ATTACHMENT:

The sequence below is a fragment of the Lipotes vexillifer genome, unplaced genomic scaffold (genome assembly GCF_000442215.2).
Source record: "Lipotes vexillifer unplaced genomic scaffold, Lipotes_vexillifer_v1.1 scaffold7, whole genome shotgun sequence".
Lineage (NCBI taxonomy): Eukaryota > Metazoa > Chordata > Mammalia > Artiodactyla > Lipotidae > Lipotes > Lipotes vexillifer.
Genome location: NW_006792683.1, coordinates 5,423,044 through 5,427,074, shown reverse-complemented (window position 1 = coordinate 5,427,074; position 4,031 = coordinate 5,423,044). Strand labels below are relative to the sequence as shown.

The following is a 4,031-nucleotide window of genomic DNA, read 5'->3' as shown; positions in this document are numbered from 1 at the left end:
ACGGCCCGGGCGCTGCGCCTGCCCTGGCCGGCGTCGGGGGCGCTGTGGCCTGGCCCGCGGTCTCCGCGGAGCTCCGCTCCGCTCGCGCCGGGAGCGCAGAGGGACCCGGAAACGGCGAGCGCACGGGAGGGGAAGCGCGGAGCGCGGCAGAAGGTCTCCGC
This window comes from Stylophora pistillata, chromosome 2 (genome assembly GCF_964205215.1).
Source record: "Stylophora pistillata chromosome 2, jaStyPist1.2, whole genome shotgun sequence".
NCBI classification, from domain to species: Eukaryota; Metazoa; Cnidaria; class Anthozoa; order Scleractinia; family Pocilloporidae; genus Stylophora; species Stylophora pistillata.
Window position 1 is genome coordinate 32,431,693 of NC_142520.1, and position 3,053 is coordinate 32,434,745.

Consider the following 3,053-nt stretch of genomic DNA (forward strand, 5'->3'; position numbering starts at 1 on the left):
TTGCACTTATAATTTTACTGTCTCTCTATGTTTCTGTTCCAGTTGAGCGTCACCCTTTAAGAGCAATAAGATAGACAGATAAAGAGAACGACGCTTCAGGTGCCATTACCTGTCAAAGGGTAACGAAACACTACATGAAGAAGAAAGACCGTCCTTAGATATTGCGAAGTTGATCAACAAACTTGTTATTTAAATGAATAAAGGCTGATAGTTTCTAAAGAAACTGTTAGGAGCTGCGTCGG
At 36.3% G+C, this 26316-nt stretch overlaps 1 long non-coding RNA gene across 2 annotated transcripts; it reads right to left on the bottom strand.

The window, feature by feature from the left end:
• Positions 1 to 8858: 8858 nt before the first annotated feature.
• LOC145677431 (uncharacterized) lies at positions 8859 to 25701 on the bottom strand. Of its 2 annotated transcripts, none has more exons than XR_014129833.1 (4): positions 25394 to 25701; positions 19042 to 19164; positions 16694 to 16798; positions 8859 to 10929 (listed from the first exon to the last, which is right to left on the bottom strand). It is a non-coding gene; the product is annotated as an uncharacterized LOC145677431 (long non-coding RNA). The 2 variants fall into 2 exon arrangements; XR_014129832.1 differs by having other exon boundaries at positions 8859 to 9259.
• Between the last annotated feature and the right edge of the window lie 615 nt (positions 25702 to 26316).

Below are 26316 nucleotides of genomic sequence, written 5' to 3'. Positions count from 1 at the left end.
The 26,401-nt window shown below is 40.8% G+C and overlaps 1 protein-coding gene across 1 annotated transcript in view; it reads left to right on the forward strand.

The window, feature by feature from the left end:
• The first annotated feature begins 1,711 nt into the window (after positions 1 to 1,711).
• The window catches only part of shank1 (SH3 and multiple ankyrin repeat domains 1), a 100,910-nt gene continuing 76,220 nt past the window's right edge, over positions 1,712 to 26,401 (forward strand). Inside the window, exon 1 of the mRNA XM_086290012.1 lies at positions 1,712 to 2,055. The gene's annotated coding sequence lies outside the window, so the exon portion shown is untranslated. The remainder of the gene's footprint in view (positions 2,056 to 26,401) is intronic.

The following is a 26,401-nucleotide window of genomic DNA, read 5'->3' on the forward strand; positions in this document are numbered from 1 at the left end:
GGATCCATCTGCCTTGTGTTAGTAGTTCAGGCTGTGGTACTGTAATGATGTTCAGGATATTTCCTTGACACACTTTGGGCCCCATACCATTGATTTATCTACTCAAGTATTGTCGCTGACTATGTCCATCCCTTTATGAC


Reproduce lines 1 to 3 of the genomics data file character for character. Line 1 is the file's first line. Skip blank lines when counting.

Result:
The sequence below is a fragment of the Lipotes vexillifer genome, unplaced genomic scaffold (genome assembly GCF_000442215.2).
Source record: "Lipotes vexillifer unplaced genomic scaffold, Lipotes_vexillifer_v1.1 scaffold7, whole genome shotgun sequence".
Lineage (NCBI taxonomy): Eukaryota > Metazoa > Chordata > Mammalia > Artiodactyla > Lipotidae > Lipotes > Lipotes vexillifer.